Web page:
THEY MUST GO Page 65
Chapter 3: Of Declarations and Independence
 
 
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Of Declarations and Independence 65

bployment, education, governmental and public services, and bother facets of Israeli life.” Kol also called for the establishment bof a public council “for the fostering of Arab-Jewish relations.”

bReaction by the “head-and-stomach” people was, predict- bably, favorable. Since it is simpler to feel that Arabs who throw bfirebombs at soldiers and shout “The Galilee is Arab” do so out bof “frustration” over lack of integration rather than because bthey are Arabs and the state is Jewish, the simpletons and sim- bplistic ones approved. Thus, the Jerusalem Post editorialized: “Is- braelis may quiver with rage at the inroads ‘Fatah’ slogans have bmade into the minds of many young Israeli Arabs, but it must be badmitted that part of the fault lies in Israel’s failure to provide bsuitable alternative channels of expression to his new force. . . .

b“The key word that has been bruited about since the dra- bmatic occurrences of March 30, is integration. . . . It is essential bthat the dominant Jewish society, economy and policy be bopened to welcome Arab Israelis who seek fuller personal and bcommunal integration into Israel.”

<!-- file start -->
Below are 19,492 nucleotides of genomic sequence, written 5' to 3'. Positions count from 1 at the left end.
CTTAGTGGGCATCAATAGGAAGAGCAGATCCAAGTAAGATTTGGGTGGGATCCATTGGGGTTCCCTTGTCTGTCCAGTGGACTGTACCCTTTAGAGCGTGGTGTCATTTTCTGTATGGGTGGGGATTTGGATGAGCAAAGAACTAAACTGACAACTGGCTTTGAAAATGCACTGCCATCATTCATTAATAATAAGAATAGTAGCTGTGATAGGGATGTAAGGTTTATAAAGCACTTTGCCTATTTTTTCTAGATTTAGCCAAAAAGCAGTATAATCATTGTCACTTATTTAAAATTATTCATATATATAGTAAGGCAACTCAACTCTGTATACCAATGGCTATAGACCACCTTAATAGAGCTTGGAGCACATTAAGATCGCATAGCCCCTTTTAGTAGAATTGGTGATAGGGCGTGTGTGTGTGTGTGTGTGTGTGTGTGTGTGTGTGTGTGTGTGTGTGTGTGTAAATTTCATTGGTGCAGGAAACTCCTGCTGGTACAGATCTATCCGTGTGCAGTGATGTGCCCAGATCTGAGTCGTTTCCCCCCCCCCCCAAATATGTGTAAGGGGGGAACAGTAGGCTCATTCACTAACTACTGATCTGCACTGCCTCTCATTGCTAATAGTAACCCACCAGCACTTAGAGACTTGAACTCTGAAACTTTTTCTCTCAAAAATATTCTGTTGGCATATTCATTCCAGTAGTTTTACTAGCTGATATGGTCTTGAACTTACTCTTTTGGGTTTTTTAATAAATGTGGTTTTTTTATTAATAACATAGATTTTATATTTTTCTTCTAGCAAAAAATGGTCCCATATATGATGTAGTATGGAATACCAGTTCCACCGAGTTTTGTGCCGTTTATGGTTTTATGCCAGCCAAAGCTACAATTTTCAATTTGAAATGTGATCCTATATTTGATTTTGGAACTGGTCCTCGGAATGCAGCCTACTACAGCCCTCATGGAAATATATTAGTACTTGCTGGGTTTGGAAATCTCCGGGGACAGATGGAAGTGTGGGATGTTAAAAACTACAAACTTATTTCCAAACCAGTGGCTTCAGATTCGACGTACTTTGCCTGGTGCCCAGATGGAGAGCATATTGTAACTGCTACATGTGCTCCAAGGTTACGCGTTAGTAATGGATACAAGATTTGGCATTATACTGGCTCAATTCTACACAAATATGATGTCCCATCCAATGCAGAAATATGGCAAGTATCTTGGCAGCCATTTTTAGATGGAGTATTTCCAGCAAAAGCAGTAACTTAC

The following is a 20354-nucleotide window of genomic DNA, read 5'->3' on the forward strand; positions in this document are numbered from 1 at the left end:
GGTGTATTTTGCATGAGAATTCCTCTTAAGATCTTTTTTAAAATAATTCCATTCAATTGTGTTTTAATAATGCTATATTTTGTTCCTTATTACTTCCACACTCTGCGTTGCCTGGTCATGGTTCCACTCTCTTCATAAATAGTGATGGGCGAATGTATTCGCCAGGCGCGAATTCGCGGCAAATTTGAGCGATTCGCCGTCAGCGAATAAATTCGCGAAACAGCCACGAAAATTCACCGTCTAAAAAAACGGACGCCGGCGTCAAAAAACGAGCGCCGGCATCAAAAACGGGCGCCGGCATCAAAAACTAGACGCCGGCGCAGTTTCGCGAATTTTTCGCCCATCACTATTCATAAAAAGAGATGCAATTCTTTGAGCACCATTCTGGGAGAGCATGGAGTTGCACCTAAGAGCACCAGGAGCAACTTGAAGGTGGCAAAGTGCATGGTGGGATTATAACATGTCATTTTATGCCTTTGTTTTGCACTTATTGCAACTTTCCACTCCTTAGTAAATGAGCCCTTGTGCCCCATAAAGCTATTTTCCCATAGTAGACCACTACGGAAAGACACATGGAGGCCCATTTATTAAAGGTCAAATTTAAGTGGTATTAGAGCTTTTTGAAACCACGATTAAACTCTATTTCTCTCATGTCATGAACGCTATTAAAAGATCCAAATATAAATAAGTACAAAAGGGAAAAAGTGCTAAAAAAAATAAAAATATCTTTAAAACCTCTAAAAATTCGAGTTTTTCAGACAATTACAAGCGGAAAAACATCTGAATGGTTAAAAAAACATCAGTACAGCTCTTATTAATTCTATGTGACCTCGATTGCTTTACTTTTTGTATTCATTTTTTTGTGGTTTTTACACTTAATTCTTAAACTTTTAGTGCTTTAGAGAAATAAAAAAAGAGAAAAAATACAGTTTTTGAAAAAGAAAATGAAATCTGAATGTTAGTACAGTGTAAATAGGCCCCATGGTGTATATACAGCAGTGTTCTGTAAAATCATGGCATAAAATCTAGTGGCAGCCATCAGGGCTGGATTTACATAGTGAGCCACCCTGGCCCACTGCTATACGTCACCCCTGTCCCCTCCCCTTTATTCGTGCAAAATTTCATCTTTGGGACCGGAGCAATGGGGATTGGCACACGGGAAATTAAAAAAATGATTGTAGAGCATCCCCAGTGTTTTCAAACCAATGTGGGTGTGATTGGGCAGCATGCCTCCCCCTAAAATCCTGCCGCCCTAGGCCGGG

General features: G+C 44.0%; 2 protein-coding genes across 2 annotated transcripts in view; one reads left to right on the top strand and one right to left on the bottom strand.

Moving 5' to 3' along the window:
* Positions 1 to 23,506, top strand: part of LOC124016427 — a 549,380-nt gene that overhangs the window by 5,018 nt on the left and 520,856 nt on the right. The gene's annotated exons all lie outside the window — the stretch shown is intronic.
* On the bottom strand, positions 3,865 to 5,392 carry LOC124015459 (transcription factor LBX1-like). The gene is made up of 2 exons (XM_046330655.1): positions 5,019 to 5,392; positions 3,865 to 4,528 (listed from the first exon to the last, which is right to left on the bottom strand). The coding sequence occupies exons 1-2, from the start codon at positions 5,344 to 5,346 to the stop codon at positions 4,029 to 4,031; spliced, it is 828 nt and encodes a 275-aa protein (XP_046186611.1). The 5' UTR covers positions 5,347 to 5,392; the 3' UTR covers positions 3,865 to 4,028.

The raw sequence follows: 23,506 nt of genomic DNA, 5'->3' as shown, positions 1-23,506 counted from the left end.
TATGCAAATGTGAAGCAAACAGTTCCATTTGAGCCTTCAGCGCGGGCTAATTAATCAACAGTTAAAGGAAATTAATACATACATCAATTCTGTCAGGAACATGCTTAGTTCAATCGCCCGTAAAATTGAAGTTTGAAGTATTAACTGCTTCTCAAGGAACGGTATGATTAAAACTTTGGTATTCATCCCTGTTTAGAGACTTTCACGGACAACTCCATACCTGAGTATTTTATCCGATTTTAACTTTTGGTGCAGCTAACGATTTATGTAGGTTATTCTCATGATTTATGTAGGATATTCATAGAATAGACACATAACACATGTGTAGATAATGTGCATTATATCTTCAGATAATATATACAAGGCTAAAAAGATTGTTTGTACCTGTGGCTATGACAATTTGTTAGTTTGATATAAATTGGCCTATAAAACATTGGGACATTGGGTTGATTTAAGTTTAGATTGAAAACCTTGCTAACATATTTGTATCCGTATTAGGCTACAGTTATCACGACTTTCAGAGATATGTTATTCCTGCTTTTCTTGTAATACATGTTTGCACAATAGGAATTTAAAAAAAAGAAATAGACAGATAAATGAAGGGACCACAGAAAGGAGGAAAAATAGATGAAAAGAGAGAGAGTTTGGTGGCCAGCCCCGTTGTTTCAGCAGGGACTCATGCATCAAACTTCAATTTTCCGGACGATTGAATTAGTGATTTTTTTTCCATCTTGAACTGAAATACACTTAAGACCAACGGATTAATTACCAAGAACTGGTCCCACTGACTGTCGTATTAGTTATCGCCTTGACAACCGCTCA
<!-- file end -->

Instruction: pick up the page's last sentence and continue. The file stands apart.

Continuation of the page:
bIt is interesting to note the difference between deluded Jew- bish reaction and that of even a “moderate” Israeli Arab. bMahmoud Abassi, Arab adviser to the Ministry of Education, is bclearly a moderate, cautious Establishment Arab. He is a b“good” Arab and his job guarantees this. He also approved the bMay 23, 1976 proposals but added a most pertinent comment to bthe Jewish Telegraphic Agency: “We want to be treated as bequals just as you expect Jews in the Diaspora to be treated as equals.”

bBefore the knee-jerk, reflexive approval, consider very care- bfully what Abassi said: He wants equality of the kind Jews have in bthe Diaspora, say, Canada or the United States. But the United bStates is not a state founded by and for a particular national or breligious group. The United States was not founded as the home bof the Swedes or Germans or Italians. It was certainly not bfounded as the sovereign state of a particular religion. Canada bdoes not have a Declaration of Independence declaring it a bChristian country or that the Anglo-Saxons have a right to “their bstate.” The United States does not have a “Law of Return” bgranting automatic entry and citizenship to one people and not bto others. In theory it makes no difference if Jews, Catholics, bProtestants, Bulgarians, or Greeks are the majority in the Unit- bed States, since all are Americans.

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THEY MUST GO Page 65
Chapter 3: Of Declarations and Independence